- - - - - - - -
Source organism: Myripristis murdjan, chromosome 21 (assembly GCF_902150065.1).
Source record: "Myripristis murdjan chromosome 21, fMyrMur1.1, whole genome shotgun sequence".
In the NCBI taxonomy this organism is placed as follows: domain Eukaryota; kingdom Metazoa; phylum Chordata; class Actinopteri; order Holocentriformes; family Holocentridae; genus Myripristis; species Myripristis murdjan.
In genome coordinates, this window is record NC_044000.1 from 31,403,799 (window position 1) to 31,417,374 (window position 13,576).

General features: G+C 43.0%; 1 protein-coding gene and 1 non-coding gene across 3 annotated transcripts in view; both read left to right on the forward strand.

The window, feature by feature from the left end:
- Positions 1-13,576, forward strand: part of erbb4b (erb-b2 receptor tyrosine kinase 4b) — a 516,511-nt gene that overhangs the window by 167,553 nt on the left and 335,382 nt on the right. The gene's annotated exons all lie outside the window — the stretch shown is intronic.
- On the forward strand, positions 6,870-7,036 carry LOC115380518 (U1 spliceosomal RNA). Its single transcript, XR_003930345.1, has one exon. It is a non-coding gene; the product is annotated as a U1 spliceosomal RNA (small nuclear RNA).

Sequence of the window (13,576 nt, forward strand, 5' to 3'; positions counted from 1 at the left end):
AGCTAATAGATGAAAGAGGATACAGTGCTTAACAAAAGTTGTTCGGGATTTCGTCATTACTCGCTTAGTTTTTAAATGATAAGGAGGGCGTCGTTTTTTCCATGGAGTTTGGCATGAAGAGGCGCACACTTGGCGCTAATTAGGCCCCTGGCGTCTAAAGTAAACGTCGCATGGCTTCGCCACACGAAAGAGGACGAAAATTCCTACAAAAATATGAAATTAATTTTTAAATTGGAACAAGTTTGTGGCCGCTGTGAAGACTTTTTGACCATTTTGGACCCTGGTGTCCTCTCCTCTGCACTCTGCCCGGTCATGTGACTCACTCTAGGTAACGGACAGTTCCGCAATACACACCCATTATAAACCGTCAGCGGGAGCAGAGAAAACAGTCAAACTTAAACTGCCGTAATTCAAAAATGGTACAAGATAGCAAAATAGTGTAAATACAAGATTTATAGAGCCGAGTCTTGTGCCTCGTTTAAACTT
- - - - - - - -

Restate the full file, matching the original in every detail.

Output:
Source organism: Myripristis murdjan, chromosome 21 (assembly GCF_902150065.1).
Source record: "Myripristis murdjan chromosome 21, fMyrMur1.1, whole genome shotgun sequence".
In the NCBI taxonomy this organism is placed as follows: domain Eukaryota; kingdom Metazoa; phylum Chordata; class Actinopteri; order Holocentriformes; family Holocentridae; genus Myripristis; species Myripristis murdjan.
In genome coordinates, this window is record NC_044000.1 from 31,403,799 (window position 1) to 31,417,374 (window position 13,576).

General features: G+C 43.0%; 1 protein-coding gene and 1 non-coding gene across 3 annotated transcripts in view; both read left to right on the forward strand.

The window, feature by feature from the left end:
- Positions 1-13,576, forward strand: part of erbb4b (erb-b2 receptor tyrosine kinase 4b) — a 516,511-nt gene that overhangs the window by 167,553 nt on the left and 335,382 nt on the right. The gene's annotated exons all lie outside the window — the stretch shown is intronic.
- On the forward strand, positions 6,870-7,036 carry LOC115380518 (U1 spliceosomal RNA). Its single transcript, XR_003930345.1, has one exon. It is a non-coding gene; the product is annotated as a U1 spliceosomal RNA (small nuclear RNA).

Sequence of the window (13,576 nt, forward strand, 5' to 3'; positions counted from 1 at the left end):
AGCTAATAGATGAAAGAGGATACAGTGCTTAACAAAAGTTGTTCGGGATTTCGTCATTACTCGCTTAGTTTTTAAATGATAAGGAGGGCGTCGTTTTTTCCATGGAGTTTGGCATGAAGAGGCGCACACTTGGCGCTAATTAGGCCCCTGGCGTCTAAAGTAAACGTCGCATGGCTTCGCCACACGAAAGAGGACGAAAATTCCTACAAAAATATGAAATTAATTTTTAAATTGGAACAAGTTTGTGGCCGCTGTGAAGACTTTTTGACCATTTTGGACCCTGGTGTCCTCTCCTCTGCACTCTGCCCGGTCATGTGACTCACTCTAGGTAACGGACAGTTCCGCAATACACACCCATTATAAACCGTCAGCGGGAGCAGAGAAAACAGTCAAACTTAAACTGCCGTAATTCAAAAATGGTACAAGATAGCAAAATAGTGTAAATACAAGATTTATAGAGCCGAGTCTTGTGCCTCGTTTAAACTT